The archbishop of Canterbury tried again yesterday to draw a line under the damaging rows that have rocked the Church of England by making a plea for a unity that went beyond an "appearance of meaningless unanimity".
Dr Rowan Williams made the call in a sermon at York Minster before the members of the General Synod as the Church was still feeling the effects of the row over the abandoned appointment of its first openly gay bishop. The Archbishop made no direct reference to the storm over the appointment of Jeffrey John as Bishop of Reading, which was only resolved when the canon agreed to withdraw his acceptance of the post.
Dr Williams said he wanted a unity in the Church of England that recognised the effort required to make it come about, in particular with regard to its "internal affairs" and its relations with the Methodist Church. He said: "To appeal or speak in the name of unity in the Church is very easily capable of slipping into the search for an appearance of meaningless unanimity.
"Unity has become a flaccid word, a default option, denial of pain and work and real difference. No one can speak against it, it is a motherhood and apple pie concept and this means that no one much wants to speak for it either." Later, the synod, the Church of England's parliament, passed a motion paving the way to greater co-operation with Methodists.
Despite rapidly growing congregations in the developing world, both churches are facing dwindling numbers in Britain, with Methodism losing 2 per cent of its membership every year. The motion will lead to both churches "growing together in worship, prayer, mission and service", but a Church of England spokesman denied it would mean the two churches sharing clergy or premises.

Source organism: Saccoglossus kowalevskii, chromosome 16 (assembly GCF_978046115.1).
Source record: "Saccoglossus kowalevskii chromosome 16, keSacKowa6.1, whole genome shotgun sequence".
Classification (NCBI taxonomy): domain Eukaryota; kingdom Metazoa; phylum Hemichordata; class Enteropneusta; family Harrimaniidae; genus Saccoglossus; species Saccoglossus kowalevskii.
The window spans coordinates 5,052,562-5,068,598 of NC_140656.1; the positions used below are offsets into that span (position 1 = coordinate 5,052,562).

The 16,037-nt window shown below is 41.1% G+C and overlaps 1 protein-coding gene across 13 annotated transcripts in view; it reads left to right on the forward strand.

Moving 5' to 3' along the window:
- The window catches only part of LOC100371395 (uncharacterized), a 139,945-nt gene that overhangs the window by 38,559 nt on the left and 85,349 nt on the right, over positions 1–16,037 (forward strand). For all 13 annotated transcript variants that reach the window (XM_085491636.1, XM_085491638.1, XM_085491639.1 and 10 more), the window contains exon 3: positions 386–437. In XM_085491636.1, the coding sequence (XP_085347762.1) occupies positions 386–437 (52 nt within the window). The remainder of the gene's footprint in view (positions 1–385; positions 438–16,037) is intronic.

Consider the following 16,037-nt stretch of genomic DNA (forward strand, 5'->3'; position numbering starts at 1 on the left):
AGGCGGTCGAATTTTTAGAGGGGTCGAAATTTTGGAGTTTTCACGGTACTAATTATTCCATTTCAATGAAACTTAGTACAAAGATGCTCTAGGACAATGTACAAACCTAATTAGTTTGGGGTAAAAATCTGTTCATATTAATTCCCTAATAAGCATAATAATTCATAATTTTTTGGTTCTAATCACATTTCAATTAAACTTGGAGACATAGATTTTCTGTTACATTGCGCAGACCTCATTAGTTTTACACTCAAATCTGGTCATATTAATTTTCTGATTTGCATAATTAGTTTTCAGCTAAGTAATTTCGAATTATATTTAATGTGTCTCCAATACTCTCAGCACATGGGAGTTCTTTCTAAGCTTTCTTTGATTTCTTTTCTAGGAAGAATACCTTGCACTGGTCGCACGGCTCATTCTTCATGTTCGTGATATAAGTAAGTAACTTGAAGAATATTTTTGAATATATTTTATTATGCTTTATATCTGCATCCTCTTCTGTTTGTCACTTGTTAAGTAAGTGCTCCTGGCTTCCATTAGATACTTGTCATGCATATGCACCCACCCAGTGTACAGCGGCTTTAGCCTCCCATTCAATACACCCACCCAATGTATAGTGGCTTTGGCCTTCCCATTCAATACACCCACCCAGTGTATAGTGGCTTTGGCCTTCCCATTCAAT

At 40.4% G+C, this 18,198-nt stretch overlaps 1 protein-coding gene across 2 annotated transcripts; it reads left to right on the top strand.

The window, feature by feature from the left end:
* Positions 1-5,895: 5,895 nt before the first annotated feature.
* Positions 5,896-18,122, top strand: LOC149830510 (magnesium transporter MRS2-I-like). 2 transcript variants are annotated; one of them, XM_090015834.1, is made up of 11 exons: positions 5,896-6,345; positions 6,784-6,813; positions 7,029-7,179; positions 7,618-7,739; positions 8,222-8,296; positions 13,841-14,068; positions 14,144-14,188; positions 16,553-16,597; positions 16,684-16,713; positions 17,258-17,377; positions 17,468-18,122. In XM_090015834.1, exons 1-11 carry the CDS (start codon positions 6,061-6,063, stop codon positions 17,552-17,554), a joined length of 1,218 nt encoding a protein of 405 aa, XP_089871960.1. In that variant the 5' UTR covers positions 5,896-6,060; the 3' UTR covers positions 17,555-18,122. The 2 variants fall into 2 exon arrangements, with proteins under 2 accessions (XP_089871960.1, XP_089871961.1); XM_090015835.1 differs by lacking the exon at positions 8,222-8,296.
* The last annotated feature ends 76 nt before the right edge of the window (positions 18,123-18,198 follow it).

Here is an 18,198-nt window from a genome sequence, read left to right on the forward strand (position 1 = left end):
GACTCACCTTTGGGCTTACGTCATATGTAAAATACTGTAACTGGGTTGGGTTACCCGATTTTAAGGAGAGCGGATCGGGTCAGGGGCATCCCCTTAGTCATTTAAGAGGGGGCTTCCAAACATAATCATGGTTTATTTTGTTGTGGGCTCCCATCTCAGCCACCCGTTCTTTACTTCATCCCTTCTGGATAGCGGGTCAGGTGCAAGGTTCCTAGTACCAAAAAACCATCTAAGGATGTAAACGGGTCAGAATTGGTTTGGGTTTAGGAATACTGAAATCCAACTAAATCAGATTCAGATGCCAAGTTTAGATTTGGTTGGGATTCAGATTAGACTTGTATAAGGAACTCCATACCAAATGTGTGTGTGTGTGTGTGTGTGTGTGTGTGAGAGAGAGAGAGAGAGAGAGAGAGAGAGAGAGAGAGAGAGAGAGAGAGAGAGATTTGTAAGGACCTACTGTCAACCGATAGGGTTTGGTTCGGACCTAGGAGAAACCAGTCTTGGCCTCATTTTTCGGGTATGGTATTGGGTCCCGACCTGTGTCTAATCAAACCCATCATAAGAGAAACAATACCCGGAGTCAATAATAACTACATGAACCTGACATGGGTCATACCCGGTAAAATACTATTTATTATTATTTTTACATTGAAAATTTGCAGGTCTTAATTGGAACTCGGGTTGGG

Despite the efforts of Dr Williams, the row over homosexuality showed little sign of disappearing at the synod, which was adjourned on Saturday after a sit-in protest by a group led by the gay rights campaigner Peter Tatchell.
A leaked report from a committee set up to look at issues of sexuality was seized on by liberals after it appeared to make a case for greater tolerance by saying beliefs on sexual matters or personal behaviour were not at the root of Christianity.
The report, called Some Issues in Human Sexuality, was written by a committee head by the Bishop of Oxford, Dr Richard Harries, who nominated Dr John to the Reading post. It said: "What makes us Christians is our common relationship with Christ, which is rooted in repentance, faith, baptism and the gift of the Holy Spirit, and not the correctness of our beliefs about matters of sexual conduct or the impeccability of our behaviour."
The Bishop of Hereford, John Oliver, suggested the position could lay down the basis for an agreement on the issue of homosexuality. He told BBC1's Breakfast with Frost: "It's a bit like the way in which Christians have lived with deeply divided views over pacifism and war. We managed to live together, though we interpret scripture in different ways."Reuse content